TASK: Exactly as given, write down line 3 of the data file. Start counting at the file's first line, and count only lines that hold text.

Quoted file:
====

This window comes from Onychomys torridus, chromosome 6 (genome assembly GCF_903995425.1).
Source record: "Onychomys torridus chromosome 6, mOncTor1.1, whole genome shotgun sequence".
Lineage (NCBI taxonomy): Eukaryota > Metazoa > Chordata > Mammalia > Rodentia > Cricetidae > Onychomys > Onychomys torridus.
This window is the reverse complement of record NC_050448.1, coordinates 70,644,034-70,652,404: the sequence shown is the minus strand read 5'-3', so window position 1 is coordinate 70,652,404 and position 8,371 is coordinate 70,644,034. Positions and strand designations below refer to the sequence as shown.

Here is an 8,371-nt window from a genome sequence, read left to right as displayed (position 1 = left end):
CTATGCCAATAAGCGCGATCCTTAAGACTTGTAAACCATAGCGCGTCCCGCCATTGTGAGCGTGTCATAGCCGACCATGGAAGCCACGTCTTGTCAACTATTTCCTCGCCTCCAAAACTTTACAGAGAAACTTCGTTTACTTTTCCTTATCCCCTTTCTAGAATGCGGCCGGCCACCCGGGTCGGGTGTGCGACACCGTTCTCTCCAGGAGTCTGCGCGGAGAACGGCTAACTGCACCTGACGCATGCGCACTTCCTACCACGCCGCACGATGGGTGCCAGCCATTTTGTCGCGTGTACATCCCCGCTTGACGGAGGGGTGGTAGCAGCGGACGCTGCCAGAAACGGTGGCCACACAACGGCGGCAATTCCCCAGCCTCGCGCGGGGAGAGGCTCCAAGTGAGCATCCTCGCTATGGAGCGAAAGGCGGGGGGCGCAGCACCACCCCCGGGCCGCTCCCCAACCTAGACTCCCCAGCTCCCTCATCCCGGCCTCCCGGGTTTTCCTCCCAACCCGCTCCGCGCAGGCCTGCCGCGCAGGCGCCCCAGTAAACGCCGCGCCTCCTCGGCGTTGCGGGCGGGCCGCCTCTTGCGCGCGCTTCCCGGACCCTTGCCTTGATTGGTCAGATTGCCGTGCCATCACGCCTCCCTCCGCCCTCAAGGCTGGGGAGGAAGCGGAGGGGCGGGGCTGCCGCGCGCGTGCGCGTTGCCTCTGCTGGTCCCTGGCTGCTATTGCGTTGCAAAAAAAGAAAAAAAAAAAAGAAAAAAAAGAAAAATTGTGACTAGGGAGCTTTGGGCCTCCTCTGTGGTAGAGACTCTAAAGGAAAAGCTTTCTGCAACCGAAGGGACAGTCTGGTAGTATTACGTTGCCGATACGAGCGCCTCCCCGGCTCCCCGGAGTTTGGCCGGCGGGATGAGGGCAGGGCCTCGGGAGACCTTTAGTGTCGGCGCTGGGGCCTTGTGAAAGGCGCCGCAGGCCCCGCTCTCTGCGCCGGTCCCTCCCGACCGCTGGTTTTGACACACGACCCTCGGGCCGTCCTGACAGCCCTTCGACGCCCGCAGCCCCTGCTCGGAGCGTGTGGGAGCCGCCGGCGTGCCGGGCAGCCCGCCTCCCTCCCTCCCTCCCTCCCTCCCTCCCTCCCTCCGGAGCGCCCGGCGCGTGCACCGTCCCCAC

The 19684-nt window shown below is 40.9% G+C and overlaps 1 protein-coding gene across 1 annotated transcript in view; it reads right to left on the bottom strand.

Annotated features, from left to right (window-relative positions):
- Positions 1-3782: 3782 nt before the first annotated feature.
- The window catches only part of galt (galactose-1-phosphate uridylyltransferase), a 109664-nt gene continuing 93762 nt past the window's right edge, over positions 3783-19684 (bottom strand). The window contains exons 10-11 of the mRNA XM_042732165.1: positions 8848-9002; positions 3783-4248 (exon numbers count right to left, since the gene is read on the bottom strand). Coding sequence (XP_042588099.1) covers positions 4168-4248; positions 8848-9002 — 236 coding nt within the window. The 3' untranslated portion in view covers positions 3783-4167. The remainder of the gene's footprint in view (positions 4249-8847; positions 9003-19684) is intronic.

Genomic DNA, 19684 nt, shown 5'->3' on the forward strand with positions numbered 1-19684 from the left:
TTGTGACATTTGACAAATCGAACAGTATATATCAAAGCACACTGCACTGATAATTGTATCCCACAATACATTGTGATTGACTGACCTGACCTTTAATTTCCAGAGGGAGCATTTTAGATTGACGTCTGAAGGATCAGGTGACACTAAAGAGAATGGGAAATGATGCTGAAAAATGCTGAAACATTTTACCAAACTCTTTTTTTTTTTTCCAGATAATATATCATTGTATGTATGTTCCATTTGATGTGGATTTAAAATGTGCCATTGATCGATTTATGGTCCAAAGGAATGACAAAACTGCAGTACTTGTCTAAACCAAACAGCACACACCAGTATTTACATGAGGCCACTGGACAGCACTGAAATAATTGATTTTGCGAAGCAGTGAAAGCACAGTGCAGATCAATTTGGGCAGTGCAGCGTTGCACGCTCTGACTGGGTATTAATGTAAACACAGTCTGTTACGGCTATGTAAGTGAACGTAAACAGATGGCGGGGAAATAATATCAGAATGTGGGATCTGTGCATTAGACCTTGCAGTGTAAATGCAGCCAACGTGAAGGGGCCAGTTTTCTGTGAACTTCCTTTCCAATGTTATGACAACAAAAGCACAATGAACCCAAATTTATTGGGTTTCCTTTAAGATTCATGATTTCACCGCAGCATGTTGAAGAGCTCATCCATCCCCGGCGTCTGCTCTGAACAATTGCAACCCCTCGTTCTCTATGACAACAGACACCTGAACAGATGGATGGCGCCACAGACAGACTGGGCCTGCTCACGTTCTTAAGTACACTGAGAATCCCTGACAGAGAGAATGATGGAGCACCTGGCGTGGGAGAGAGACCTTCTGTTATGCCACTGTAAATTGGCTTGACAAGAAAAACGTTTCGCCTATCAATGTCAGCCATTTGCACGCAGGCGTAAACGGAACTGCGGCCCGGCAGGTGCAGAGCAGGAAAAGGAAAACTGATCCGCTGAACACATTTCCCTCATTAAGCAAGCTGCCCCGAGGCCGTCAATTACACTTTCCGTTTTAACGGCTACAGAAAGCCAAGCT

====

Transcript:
Lineage (NCBI taxonomy): Eukaryota > Metazoa > Chordata > Mammalia > Rodentia > Cricetidae > Onychomys > Onychomys torridus.